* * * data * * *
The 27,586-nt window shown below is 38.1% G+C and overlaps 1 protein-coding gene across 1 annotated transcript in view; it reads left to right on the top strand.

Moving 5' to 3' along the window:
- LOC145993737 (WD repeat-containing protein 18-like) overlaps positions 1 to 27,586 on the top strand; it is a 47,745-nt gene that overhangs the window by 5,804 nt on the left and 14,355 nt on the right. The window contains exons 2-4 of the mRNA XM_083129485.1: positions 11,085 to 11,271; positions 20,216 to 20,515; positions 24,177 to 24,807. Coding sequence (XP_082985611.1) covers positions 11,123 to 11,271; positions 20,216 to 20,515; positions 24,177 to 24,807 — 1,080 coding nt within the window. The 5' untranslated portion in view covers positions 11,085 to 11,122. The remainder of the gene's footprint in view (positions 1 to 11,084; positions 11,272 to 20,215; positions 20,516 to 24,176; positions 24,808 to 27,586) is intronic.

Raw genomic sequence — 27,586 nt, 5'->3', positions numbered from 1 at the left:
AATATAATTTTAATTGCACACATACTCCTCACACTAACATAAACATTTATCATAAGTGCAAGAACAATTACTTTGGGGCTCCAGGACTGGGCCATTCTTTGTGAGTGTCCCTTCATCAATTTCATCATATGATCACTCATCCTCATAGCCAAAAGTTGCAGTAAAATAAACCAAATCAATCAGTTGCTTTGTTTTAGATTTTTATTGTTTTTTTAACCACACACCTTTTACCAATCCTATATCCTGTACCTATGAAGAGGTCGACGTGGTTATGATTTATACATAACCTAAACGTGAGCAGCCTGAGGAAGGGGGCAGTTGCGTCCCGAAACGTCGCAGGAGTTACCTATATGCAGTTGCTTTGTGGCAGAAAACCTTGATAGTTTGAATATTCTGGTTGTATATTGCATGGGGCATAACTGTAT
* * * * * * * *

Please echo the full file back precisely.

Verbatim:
The 27,586-nt window shown below is 38.1% G+C and overlaps 1 protein-coding gene across 1 annotated transcript in view; it reads left to right on the top strand.

Moving 5' to 3' along the window:
- LOC145993737 (WD repeat-containing protein 18-like) overlaps positions 1 to 27,586 on the top strand; it is a 47,745-nt gene that overhangs the window by 5,804 nt on the left and 14,355 nt on the right. The window contains exons 2-4 of the mRNA XM_083129485.1: positions 11,085 to 11,271; positions 20,216 to 20,515; positions 24,177 to 24,807. Coding sequence (XP_082985611.1) covers positions 11,123 to 11,271; positions 20,216 to 20,515; positions 24,177 to 24,807 — 1,080 coding nt within the window. The 5' untranslated portion in view covers positions 11,085 to 11,122. The remainder of the gene's footprint in view (positions 1 to 11,084; positions 11,272 to 20,215; positions 20,516 to 24,176; positions 24,808 to 27,586) is intronic.

Raw genomic sequence — 27,586 nt, 5'->3', positions numbered from 1 at the left:
AATATAATTTTAATTGCACACATACTCCTCACACTAACATAAACATTTATCATAAGTGCAAGAACAATTACTTTGGGGCTCCAGGACTGGGCCATTCTTTGTGAGTGTCCCTTCATCAATTTCATCATATGATCACTCATCCTCATAGCCAAAAGTTGCAGTAAAATAAACCAAATCAATCAGTTGCTTTGTTTTAGATTTTTATTGTTTTTTTAACCACACACCTTTTACCAATCCTATATCCTGTACCTATGAAGAGGTCGACGTGGTTATGATTTATACATAACCTAAACGTGAGCAGCCTGAGGAAGGGGGCAGTTGCGTCCCGAAACGTCGCAGGAGTTACCTATATGCAGTTGCTTTGTGGCAGAAAACCTTGATAGTTTGAATATTCTGGTTGTATATTGCATGGGGCATAACTGTAT